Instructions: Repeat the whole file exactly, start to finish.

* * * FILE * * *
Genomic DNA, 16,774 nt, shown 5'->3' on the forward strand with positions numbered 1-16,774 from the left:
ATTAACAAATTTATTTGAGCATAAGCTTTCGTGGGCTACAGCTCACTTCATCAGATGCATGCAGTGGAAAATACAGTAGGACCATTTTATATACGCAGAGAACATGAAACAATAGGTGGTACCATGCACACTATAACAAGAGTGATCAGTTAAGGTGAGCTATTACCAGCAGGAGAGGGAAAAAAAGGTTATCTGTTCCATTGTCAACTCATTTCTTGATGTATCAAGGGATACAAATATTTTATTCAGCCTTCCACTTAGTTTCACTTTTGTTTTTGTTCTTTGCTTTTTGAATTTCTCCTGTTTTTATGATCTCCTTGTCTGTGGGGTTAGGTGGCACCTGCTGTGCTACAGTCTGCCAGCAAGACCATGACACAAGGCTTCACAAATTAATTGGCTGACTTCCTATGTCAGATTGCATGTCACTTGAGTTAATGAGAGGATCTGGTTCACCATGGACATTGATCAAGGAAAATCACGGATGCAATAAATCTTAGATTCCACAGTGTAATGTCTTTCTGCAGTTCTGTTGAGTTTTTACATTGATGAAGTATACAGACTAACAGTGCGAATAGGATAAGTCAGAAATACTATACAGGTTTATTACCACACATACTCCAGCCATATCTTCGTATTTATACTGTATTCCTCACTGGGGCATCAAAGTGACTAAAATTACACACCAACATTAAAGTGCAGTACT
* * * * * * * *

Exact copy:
Genomic DNA, 16,774 nt, shown 5'->3' on the forward strand with positions numbered 1-16,774 from the left:
ATTAACAAATTTATTTGAGCATAAGCTTTCGTGGGCTACAGCTCACTTCATCAGATGCATGCAGTGGAAAATACAGTAGGACCATTTTATATACGCAGAGAACATGAAACAATAGGTGGTACCATGCACACTATAACAAGAGTGATCAGTTAAGGTGAGCTATTACCAGCAGGAGAGGGAAAAAAAGGTTATCTGTTCCATTGTCAACTCATTTCTTGATGTATCAAGGGATACAAATATTTTATTCAGCCTTCCACTTAGTTTCACTTTTGTTTTTGTTCTTTGCTTTTTGAATTTCTCCTGTTTTTATGATCTCCTTGTCTGTGGGGTTAGGTGGCACCTGCTGTGCTACAGTCTGCCAGCAAGACCATGACACAAGGCTTCACAAATTAATTGGCTGACTTCCTATGTCAGATTGCATGTCACTTGAGTTAATGAGAGGATCTGGTTCACCATGGACATTGATCAAGGAAAATCACGGATGCAATAAATCTTAGATTCCACAGTGTAATGTCTTTCTGCAGTTCTGTTGAGTTTTTACATTGATGAAGTATACAGACTAACAGTGCGAATAGGATAAGTCAGAAATACTATACAGGTTTATTACCACACATACTCCAGCCATATCTTCGTATTTATACTGTATTCCTCACTGGGGCATCAAAGTGACTAAAATTACACACCAACATTAAAGTGCAGTACT